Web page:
Onlooker George Robert said one member of the public ran towards, and then wrestled the suspect toward the ground despite him wearing a hoax bomb vest.
He tweeted: ‘This man was walking behind us on the other side of London Bridge when the attack began.
‘He ran through traffic and jumped the central partition to tackle the attacker with several others. We ran away but looks like he disarmed him. Amazing bravery.
‘This man was walking behind us on the other side of London Bridge when the attack began. He ran through traffic and jumped the central partition to tackle the attacker with several others.
Another onlooker told how armed police shouted at the knifeman ‘don’t move, don’t move’ before they shot him twice.
Video filmed at the scene shows at least four people struggling with a man on London Bridge this afternoon
A man can be seen holding a knife on London Bridge during the incident today, which also saw a man lying on the ground
What happened in 2017’s London Bridge attack?
Eight people were killed and 48 seriously injured when terrorists struck on London Bridge two years ago.
Khuram Butt, 27, Rachid Redouane, 30, and Youssef Zaghba, 22, mowed down pedestrians on the bridge before stabbing random members of the public around Borough Market.
Police with riot shields on London Bridge on June 3, 2017
The trio were armed with ceramic knives and had fake suicide belts strapped around their waists during the marauding attack on the evening of June 3 2017.
Unarmed police officers, medics and members of the public rushed to help save lives during the attackers’ rampage around Borough Market.
In less than 10 minutes, Butt, Redouane and Zaghba were shot dead after confronting armed officers in Stoney Street.
Emergency personnel on London Bridge on June 3, 2017
At an inquest at the Old Bailey earlier this year, a jury found that the three terrorists were lawfully killed.
A separate inquest concluded victims Xavier Thomas, 45, Chrissy Archibald, 30, Sara Zelenak, 21, James McMullan, 32, Kirsty Boden, 28, Alexandre Pigeard, 26, Sebastien Belanger, 36, and Ignacio Echeverria, 39, were unlawfully killed.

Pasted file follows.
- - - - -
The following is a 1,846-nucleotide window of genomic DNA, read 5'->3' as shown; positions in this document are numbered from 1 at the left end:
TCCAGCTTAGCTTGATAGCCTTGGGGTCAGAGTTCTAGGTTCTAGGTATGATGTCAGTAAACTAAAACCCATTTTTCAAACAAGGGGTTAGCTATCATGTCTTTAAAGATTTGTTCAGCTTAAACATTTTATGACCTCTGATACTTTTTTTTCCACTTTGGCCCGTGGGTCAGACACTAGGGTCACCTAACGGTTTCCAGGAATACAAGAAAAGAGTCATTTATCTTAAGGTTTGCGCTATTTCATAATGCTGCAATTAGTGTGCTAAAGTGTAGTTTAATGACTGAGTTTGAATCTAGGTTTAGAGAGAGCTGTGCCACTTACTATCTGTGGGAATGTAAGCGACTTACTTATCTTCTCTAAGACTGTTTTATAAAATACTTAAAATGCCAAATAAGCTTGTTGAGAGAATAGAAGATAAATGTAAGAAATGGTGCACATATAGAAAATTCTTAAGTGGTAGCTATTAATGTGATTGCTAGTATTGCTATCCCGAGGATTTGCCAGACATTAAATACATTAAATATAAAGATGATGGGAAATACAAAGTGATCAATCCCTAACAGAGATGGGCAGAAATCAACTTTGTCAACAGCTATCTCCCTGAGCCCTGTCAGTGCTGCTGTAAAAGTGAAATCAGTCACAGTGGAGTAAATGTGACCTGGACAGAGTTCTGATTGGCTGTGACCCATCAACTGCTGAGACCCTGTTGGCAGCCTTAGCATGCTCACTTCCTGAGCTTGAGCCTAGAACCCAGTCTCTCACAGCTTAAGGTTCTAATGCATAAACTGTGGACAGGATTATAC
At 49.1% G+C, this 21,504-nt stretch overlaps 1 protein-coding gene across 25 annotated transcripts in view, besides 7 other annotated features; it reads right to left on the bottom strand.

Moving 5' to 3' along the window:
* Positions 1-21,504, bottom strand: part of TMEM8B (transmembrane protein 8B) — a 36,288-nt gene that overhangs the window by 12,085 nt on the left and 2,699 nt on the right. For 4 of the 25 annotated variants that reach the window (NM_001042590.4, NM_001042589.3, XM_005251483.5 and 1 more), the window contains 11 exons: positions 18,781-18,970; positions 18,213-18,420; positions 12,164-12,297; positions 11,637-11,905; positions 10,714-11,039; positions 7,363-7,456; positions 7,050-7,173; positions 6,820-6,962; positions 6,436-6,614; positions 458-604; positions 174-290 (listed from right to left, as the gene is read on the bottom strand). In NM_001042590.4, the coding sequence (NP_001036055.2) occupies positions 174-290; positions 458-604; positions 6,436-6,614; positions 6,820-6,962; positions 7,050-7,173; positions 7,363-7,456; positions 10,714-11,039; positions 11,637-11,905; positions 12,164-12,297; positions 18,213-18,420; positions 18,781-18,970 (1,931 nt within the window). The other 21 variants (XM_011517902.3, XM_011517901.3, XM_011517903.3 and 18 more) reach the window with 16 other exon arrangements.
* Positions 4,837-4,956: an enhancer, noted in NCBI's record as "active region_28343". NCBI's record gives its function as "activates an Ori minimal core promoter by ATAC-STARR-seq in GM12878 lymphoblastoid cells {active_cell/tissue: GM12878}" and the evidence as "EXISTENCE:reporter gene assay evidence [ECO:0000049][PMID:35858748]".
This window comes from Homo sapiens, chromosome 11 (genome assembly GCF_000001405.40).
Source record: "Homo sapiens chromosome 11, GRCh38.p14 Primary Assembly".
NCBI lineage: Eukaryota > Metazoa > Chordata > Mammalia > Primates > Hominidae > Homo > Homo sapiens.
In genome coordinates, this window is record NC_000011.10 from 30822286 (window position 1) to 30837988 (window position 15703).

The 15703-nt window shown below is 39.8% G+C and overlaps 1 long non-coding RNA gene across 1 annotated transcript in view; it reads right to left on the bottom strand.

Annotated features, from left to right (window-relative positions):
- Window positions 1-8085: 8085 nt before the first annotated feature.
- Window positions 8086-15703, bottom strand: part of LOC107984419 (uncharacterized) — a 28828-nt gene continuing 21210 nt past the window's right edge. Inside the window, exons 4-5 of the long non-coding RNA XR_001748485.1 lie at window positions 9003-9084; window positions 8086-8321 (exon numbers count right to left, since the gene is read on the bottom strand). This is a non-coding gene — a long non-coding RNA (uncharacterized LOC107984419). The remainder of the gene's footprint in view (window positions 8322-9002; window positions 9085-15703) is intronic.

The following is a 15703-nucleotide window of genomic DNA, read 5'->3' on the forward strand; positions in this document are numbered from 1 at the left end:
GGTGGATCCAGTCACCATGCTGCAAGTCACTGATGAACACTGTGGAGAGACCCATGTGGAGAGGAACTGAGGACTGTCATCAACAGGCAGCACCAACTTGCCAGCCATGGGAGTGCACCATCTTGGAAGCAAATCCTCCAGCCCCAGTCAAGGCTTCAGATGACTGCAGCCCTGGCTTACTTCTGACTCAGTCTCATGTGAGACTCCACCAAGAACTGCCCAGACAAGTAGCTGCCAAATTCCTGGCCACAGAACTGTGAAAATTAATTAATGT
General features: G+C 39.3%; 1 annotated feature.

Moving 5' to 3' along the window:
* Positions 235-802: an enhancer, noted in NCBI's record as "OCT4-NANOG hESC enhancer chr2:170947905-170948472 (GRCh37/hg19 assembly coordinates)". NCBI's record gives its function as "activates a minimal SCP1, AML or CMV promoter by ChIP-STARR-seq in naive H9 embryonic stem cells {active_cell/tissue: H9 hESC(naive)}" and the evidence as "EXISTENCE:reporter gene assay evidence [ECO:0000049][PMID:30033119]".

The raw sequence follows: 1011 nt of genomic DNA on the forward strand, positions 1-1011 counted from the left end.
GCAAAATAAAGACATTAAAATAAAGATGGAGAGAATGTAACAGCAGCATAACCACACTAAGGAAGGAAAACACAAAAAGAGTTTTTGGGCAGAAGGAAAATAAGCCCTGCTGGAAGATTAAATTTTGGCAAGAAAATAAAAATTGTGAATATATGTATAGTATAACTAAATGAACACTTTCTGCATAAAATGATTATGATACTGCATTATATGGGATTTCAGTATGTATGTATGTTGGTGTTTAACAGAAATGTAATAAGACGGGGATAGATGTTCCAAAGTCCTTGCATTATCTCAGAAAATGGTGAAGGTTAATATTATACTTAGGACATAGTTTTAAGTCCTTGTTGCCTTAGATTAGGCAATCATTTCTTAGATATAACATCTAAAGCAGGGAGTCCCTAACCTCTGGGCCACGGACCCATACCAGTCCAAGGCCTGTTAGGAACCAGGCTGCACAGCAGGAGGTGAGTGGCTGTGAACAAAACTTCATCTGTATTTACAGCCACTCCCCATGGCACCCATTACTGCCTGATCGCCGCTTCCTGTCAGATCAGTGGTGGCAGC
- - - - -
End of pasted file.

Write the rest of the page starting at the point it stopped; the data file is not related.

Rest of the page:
‘People were running away. It looked like a fight. I saw a man who looked like he was carrying a stick and another man holding a fire extinguisher who were chasing the man with the knife.
‘They grabbed him and pinned him to the ground. The guy was hitting him with a stick and the other one was trying to hit him with the fire extinguisher.
‘Then three or four more people turned up and all of them held him on the ground.
‘One of them grabbed his knife and prized it out of his hand. They were very brave, all of them. The next thing I knew armed police arrived and told everyone to get back.
‘They got everyone back including one guy they had to pull off the man as he held him down.
‘An officer shouted “don’t move” at him twice, but he kept moving so the officer shot him twice on the ground.’
A Met Police spokesman said: ‘Police were called at 1.58pm to a stabbing at premises near to London Bridge. Emergency services attended, including officers from the Met and City of London Police.
Witnesses said there appeared to be a scuffle on the southern side of the bridge with several men attacking another man at about 2pm this afternoon, and police said they were responding ‘as though it is terror-related’.
Onlooker Zack Shooter said police almost knocked him over as they ran towards the incident, adding: ‘Then loads of cars with sirens all rushed past me at full speed.’
Police evacuated London Bridge station and the surrounding area. A cordon was set up at Borough Market while evacuation continued from shops and businesses.
The response from officers led scores of people to run down St Thomas’ Street. Police said they were treating the evacuation of the area surrounding Borough Market as a ‘major incident.’
Station staff at Monument claimed five people have been injured in the London Bridge knife attack. The Tube station has been closed off as armed police investigate.